"My Nine Lives," Violin$, Alisa Weilerstein, and Who's Afraid of Modern Music?

By Brian McCreath

Wednesday, Dec. 8

Cellist Alisa Weilerstein, featured today in a performance from the Kissinger Sommer festival, will be performing in Boston in April as a guest soloist of the St. Petersburg Philharmonic, presented by the Celebrity Series of Boston.

And here few items from recent news that caught my attention:

American pianist Leon Fleisher had a conversation with Diane Rehm about his new book, My Nine Lives:  A Memoir of Many Careers in Music, and you can hear the conversation, with Fleisher's co-author, Anne Midgette by visiting the Diane Rehm Show.  I'll have a couple of selections performed by Leon Fleisher in the afternoon on Wednesday.

At NPR, you can hear the story of the most expensive violin sale in history (well, it will be when it happens anyway...).  It's called the Vieuxtemps Guarneri del Jesu, and you can hear a concerto written by its former owner in the afternoon.

Finally, Alex Ross, the music critic for the New Yorker, expresses some thoughts that I've often had about new, or modern music.  As happens invariably, he expresses it much more compellingly and eloquently than I, but by way of summary, it's something like this:  Our culture values artistic risk-taking in many forms.  Think of the value placed on Jackson Pollock's paintings, or Stanley Kubrick's films.  If places like the excellent Institute of Contemporary Art are hip and cool, or even just intriguing, and if Frank Gehry's architecture (that's the Guggenheim Museum in Bilbao, Spain, courtesy of WikiMedia Commons) is so highly thought of, why does modern music (however you want to define it - Birtwhistle?  Carter?  Schoenberg?) struggle for acceptance among a broad population?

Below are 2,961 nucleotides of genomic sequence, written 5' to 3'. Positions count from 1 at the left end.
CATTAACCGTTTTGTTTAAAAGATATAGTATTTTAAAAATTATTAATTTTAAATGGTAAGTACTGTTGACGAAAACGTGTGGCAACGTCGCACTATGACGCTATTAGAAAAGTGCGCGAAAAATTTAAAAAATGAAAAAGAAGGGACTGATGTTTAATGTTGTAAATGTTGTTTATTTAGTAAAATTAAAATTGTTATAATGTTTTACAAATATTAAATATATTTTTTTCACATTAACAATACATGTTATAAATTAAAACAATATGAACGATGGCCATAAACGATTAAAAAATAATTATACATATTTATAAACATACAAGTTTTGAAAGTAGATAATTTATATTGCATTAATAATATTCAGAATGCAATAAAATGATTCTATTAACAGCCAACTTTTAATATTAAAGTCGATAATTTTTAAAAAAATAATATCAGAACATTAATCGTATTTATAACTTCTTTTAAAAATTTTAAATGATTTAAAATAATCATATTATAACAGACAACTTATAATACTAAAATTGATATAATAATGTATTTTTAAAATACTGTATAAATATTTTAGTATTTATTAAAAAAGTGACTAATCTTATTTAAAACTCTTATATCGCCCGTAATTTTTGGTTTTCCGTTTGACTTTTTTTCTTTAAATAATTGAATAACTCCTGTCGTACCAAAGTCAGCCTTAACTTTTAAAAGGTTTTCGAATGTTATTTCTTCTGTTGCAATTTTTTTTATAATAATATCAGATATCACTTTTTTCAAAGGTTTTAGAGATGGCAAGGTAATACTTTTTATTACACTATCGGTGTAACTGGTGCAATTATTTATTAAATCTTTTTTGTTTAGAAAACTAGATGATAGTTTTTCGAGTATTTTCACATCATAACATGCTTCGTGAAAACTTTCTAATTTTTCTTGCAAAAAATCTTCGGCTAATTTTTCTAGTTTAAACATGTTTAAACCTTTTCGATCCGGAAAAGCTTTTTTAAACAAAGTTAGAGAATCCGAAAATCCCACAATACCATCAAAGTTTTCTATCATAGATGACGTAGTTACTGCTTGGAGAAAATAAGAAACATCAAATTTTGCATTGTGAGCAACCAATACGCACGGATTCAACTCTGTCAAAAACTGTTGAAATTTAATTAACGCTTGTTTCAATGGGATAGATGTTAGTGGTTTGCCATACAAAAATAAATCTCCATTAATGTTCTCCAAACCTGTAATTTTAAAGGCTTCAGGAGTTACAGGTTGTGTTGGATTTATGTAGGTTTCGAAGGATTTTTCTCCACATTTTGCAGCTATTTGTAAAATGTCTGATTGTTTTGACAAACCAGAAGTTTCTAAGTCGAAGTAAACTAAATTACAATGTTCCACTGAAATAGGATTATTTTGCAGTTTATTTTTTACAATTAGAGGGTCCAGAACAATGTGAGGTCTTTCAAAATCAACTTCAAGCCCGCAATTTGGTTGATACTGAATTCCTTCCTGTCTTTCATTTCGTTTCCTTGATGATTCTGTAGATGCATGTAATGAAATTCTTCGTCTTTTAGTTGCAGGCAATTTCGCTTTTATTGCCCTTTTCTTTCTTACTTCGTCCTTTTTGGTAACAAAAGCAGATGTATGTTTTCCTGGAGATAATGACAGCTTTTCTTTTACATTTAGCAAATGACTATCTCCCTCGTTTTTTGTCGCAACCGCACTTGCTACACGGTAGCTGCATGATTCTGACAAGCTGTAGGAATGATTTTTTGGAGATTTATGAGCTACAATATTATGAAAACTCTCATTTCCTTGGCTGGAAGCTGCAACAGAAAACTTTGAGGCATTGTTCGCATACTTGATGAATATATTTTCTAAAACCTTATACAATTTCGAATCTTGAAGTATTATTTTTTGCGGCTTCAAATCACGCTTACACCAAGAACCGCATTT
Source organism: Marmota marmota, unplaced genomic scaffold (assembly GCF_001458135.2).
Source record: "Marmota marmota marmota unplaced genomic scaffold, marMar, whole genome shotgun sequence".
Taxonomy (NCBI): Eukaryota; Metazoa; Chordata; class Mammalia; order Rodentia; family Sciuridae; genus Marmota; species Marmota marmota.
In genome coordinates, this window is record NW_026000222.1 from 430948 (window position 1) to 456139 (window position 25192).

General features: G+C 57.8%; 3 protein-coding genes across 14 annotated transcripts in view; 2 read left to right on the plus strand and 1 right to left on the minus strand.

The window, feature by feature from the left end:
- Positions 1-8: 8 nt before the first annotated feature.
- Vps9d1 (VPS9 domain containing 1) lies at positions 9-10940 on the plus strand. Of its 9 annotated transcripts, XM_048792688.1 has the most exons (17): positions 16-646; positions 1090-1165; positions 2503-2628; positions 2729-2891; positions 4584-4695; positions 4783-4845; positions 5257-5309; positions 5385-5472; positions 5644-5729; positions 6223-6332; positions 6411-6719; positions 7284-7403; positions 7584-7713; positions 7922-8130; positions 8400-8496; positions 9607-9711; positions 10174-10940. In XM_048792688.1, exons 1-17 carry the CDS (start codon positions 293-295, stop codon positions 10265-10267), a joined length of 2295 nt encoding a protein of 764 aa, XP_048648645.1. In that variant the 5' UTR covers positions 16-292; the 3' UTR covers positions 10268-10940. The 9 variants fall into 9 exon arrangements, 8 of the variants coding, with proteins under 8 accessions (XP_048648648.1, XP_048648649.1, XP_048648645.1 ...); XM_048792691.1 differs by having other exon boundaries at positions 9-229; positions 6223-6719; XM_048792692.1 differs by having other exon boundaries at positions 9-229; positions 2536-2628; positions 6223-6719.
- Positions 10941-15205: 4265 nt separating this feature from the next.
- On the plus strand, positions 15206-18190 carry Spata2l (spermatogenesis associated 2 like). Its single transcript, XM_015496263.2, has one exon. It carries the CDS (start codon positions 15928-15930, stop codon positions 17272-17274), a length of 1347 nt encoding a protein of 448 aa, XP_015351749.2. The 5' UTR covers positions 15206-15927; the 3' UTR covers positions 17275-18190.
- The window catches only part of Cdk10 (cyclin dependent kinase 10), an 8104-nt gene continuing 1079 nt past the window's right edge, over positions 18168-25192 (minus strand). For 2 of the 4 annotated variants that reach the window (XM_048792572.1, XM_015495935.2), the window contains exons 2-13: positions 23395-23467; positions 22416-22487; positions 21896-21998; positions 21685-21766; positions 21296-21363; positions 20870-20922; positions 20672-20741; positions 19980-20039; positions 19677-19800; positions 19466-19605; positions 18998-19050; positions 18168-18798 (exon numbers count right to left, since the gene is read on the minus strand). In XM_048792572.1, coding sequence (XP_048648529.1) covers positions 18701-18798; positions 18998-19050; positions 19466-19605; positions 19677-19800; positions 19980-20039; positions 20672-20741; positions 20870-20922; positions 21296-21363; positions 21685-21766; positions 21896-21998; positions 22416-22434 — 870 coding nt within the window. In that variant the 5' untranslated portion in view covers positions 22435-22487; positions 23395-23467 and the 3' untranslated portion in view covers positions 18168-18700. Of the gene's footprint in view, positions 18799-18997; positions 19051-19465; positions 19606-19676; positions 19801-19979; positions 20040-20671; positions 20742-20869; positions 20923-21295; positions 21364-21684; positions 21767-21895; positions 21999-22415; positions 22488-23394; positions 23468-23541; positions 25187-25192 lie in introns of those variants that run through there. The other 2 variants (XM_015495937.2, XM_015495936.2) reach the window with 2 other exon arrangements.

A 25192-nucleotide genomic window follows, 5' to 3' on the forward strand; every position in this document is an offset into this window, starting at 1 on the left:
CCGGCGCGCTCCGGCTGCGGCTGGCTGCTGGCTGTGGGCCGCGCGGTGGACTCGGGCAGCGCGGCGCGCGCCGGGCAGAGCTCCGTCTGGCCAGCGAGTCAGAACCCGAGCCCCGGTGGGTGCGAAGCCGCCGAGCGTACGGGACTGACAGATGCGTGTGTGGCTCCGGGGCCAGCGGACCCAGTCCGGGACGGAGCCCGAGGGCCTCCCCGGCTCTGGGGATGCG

Check out Alex's article at The Guardian, along with a response about the situation specifically in Britain by Tom Service.  And feel free to leave a comment or two here.  And as you're thinking all that through, be sure to tune in on Wednesday afternoon for one of Boston's many terrific ensembles devoted to new music, the Boston Modern Orchestra Project, with a piece by Evan Ziporyn.  BMOP's concerts on Dec. 10, 11, & 12, entitled Luminous Noise and including music the fascinating composers Jennifer Johnson, Chen Yi, and Judith Weir, might be just the thing to shake up those pre-conceived ideas about modern music.

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